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3 posts categorized "Obstacles"

April 03, 2007

Two Steps Forward/ One Step Backward: What Resistance Can Look Like in a Writing Workshop

At the first meeting I introduce freewriting. The particular group I’m thinking of now is a small, highly motivated group, several people who meet every other week with the express purpose of recovering from depression. I have agreed, at the invitation of a psychiatrist, the group leader, to meet with the group for six sessions to explore writing and healing. Many in the group are new to freewriting. They try it—and seem to like it—the freedom it offers—the bit of release.

At the second meeting we continue with freewriting and concentrate more on bringing in strong, sensory details. The images that begin to emerge are both strong and sensory. High school bleachers. An empty chair. Cold water. The taste of sour apples. That whole second session could be described in a single word: flow. A flow of images and sensory detail and the release of emotion.

Then the third meeting. Ah, the third meeting. I go in to the third meeting with a rather vague expectation that we will simply pick up the flow and keep moving. I know better than to go into a workshop with expectations. But still I do it. I go into the workshop looking for a continuation of flow. I like flow.

We don’t flow.

I begin by offering a prompt for writing—and, I add, as I always do, write, if you’d rather, about something that is on your mind or heart. Go on. So we write. And we begin to talk about the writing—like the weeks before. But something is different this week. There’s a sense that everything has slowed down—is stuck—is heavy—like molasses—like quicksand—like slow motion.

“I was going to ask that we not write tonight,” someone says.

I nod.

Here’s the thing. I like flow. I prefer flow. But I’ve also begun to learn that if one is going to do any of this—this writing—this healing—over the long haul—more, say, than for one weekend—or one week—then resistance—a resistance to going forward—this sometimes-stuck-in-molasses-feeling—is part of the deal. I’ve seen this before. And I’ve seen it not infrequently after a period of strong flow and creativity. It’s as if there’s some natural check and balance, as if flow itself is wary of going on for too long unimpeded. An obstacle arises. An impediment to going too far too fast. The writing that for a time seemed exciting and freeing now seems boring, or fairly useless, or faintly ridiculous.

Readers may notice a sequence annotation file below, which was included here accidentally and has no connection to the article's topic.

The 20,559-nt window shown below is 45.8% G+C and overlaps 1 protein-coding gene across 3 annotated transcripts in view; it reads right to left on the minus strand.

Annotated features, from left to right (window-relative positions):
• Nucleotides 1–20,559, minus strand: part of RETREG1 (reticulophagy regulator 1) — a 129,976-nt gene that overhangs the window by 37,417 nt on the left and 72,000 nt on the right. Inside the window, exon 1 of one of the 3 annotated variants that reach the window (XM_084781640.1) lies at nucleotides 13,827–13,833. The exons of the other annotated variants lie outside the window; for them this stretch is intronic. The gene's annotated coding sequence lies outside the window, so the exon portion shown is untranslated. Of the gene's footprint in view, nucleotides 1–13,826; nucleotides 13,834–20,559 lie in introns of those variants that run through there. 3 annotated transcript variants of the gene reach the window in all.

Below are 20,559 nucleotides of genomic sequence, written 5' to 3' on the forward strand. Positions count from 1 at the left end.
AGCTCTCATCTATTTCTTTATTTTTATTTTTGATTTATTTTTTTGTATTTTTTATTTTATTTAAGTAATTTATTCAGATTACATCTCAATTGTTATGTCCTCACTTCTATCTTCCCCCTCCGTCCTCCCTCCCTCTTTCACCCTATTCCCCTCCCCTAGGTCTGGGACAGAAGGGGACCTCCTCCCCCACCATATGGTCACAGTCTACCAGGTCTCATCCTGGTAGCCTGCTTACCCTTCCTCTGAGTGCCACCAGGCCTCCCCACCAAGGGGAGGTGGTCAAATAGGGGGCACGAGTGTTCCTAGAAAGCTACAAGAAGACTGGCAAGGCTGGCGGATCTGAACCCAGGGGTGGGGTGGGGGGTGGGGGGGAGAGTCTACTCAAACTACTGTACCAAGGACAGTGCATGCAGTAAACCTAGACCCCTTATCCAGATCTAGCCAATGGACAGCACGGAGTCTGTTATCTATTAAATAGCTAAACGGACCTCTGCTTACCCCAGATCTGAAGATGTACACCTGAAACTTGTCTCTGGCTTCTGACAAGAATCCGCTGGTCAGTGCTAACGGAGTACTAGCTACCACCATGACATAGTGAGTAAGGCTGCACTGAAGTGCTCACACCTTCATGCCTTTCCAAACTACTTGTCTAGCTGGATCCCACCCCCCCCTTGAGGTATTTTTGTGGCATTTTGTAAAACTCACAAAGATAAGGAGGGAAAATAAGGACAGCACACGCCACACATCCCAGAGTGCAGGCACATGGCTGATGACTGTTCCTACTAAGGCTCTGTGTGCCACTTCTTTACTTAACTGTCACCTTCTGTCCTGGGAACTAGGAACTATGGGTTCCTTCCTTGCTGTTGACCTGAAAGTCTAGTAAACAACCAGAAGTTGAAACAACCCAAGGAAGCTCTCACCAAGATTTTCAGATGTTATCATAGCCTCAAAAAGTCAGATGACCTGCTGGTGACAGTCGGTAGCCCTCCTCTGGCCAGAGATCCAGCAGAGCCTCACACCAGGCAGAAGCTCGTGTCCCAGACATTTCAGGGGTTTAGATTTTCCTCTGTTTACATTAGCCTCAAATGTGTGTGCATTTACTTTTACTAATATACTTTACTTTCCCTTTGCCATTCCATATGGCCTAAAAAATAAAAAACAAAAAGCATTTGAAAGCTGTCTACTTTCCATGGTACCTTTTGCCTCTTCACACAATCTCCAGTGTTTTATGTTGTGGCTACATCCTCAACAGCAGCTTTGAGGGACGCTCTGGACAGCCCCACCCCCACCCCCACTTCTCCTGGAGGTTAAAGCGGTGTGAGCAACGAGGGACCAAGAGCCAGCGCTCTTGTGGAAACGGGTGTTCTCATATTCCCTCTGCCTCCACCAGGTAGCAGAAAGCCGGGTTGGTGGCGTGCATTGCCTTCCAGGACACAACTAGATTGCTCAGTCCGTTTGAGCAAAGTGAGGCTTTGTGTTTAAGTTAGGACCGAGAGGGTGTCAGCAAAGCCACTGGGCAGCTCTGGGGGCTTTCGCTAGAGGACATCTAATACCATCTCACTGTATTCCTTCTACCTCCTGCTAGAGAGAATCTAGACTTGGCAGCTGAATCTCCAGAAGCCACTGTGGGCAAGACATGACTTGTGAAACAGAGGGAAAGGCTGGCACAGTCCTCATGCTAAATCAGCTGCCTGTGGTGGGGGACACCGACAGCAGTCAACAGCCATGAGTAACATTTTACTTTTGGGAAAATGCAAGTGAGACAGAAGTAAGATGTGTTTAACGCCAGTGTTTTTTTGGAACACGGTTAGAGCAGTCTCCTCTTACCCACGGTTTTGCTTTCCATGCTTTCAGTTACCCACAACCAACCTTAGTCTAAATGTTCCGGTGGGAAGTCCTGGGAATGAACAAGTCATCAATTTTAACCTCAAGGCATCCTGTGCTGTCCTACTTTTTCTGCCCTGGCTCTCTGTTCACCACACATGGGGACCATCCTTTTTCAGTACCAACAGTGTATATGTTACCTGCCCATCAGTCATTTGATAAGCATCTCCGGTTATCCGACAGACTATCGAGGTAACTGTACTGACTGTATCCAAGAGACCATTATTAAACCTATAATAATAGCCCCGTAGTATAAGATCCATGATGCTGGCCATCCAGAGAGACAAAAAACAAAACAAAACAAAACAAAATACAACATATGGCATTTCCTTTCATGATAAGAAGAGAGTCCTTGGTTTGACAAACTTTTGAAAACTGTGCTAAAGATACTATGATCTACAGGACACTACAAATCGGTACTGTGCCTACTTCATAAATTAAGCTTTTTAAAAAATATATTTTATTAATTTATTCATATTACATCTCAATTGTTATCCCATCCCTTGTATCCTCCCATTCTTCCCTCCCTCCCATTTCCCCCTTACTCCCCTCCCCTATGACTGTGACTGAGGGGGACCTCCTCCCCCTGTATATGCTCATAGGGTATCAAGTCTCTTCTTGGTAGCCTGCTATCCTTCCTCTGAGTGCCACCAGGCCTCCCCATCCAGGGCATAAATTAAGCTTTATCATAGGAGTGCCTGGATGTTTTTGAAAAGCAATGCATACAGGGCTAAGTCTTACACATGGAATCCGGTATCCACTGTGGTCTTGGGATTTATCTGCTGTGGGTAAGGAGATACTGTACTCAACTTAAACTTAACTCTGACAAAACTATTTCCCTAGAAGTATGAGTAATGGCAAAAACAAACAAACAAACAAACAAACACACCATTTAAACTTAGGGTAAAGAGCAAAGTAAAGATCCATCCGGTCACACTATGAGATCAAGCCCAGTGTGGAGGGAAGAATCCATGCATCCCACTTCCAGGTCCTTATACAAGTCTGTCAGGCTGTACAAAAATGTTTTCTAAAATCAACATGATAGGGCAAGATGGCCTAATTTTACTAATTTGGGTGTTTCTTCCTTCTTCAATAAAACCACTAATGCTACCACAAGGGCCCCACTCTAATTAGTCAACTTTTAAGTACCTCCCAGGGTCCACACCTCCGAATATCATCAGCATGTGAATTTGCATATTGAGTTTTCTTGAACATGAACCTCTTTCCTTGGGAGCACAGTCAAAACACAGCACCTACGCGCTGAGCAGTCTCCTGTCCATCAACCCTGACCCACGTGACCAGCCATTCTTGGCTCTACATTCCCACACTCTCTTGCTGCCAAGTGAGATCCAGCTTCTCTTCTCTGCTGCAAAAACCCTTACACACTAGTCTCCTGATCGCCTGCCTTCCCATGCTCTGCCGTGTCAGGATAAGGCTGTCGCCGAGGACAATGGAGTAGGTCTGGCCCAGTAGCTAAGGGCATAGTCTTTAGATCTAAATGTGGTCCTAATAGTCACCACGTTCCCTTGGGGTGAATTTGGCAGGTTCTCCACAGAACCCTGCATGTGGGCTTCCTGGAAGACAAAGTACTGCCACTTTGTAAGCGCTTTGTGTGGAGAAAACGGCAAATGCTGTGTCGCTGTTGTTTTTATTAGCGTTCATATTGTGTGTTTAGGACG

“This is really hard,” someone says.

I know, I say. Sometimes it really is.

April 05, 2007

What Resistance to Writing Can Sound Like on the Telephone

A woman—a patient of mine—a breast cancer survivor—had been writing and keeping notebooks of her writing for several years, including a prolific bout of writing during the two years since she’d begun seeing me as a patient. She was and is a self-taught, energetic, and increasingly skillful writer. She’s creative, funny and gifted with language.

One morning I checked my messages at my office to find this:
[paraphrased to the best of my recollection]

You know what, I just realized that all this writing I’ve been doing—all this writing in notebooks—it’s just silly, it’s just dwelling on things that I don’t need to be dwelling on. And I just wanted to let you know that I packed it all up—all my notebooks and files—and I’ve put them in boxes and dragged them out to the curb to be picked up with the trash. Just thought you should know.

[to be continued]

April 08, 2007

Getting a Second Opinion when it seems (if even for a Moment) that the Writing Looks Like Trash

Well, my first response to the woman with her boxes lined up out on the curb was to call her back. I asked her if the trash truck had come yet. It hadn’t. “Do you want my advice?” I asked. She said that she did. I said that when she came in the next time we could talk more about it, if she wanted, but for now I thought she should simply haul it back in, all of it, that her writing was much too valuable to be sitting out on the curb.

She ended up hauling it back in. And later I think she was glad that she’d done that.

I suppose what interested me most about this incident, and still interests me, is that she called. She put the boxes out on the curb for the trash truck—but then she called someone. I took her phone message as a question. Do you think the writing is trash?

No. I didn’t. I don’t.

Given a similar phone message, I’d do the same---call back with similar advice. I think a second opinion can be of much benefit when it may seem for a time that the writing—or some other potentially valuable thing—is of no worth. On that day, I was able to serve as that second opinion.